Now this is somewhat similar to this, except this thing's brass and it is no doubt not as thick as the one that is made of pure gold, but the idea. However, instead of candles in the cups, these cups, and they were carved more fancy than this, the cups themselves were to be carved like an almond, an overlaid kind of a thing in the shape of an almond. These cups were filled with oil and a wick in them. This candlestick was to be kept burning continually.

So one of the jobs of the priests was daily to fill these cups with oil, to make sure that the candlestick remained burning constantly. It was the light in this tent. It formed the light within the tent, but it really was a symbol of God's desire for the nation Israel to be the light of the world.

So as the priest would enter into the tent, on his right-hand side this table with twelve loaves of bread, golden table. On his left-hand side this candlestick, with these seven golden cups filled with oil and so forth, representing the fact that God intended Israel to be the light of the world.

Now you may ask, "As long as it's a symbol of the tabernacle and Israel to be the light of the world, why do we have it in our church? Why don't we have crosses or something here instead of the candleholder?" Well, the reason why we have a candleholder here in the church is that the candleholder in the New Testament became a symbol for the presence of Christ within His church.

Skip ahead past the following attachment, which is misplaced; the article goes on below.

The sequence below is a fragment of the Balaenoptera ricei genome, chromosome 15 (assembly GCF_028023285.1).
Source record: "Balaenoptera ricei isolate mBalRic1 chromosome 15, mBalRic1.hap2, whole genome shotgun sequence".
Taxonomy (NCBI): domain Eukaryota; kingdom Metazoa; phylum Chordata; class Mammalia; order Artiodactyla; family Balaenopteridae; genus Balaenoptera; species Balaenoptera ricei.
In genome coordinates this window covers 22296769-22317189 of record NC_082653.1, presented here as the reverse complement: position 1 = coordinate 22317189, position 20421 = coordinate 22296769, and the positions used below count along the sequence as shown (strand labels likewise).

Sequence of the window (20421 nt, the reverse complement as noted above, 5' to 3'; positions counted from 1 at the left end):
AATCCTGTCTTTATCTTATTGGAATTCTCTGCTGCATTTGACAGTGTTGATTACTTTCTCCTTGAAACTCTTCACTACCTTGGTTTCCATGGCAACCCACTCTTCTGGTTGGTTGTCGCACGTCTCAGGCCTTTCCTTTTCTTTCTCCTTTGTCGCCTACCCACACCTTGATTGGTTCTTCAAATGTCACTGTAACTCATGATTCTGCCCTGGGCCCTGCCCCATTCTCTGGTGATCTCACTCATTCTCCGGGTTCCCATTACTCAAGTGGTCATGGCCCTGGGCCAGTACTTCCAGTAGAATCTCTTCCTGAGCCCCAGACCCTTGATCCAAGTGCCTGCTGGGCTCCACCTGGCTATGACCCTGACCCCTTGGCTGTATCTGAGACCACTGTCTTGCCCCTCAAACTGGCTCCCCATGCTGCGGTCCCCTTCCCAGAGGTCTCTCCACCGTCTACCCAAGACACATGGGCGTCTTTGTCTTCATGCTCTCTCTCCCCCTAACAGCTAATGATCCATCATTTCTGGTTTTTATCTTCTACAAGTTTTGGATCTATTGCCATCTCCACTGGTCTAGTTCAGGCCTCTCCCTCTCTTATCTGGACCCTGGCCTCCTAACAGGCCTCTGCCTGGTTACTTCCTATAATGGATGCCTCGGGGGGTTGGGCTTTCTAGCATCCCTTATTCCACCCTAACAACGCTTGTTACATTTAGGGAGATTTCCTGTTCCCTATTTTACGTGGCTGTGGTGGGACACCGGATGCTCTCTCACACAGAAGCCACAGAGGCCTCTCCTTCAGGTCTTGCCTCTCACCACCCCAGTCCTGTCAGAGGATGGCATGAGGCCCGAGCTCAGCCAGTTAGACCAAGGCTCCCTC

In Revelation chapter one, "John turned to see the voice and spake with Him, and being turned he saw Christ walking in the midst of the seven golden candlesticks, holding the seven stars in His right hand. And the Lord spoke unto John and said, interpreting for him the vision, He said, "The seven candlesticks are the seven churches, Christ walking in the midst of the churches" ( Revelation 1:20 ). So it is a beautiful symbol of the presence of Christ in the midst of His church, the living Christ.

Though we are grateful and thankful and glory in the cross of Jesus Christ, and thank God for it, we do not serve a dead Lord. We serve a risen Savior who is alive and walking in the midst of His church. We don't like to think of Him as dead, hanging on a cross. We like to think of Him as alive and present with us walking here in our midst in the church, ready to minister, and to meet whatever needs you might have when you came to church tonight. The risen Lord is here to minister to you and to help you through this week.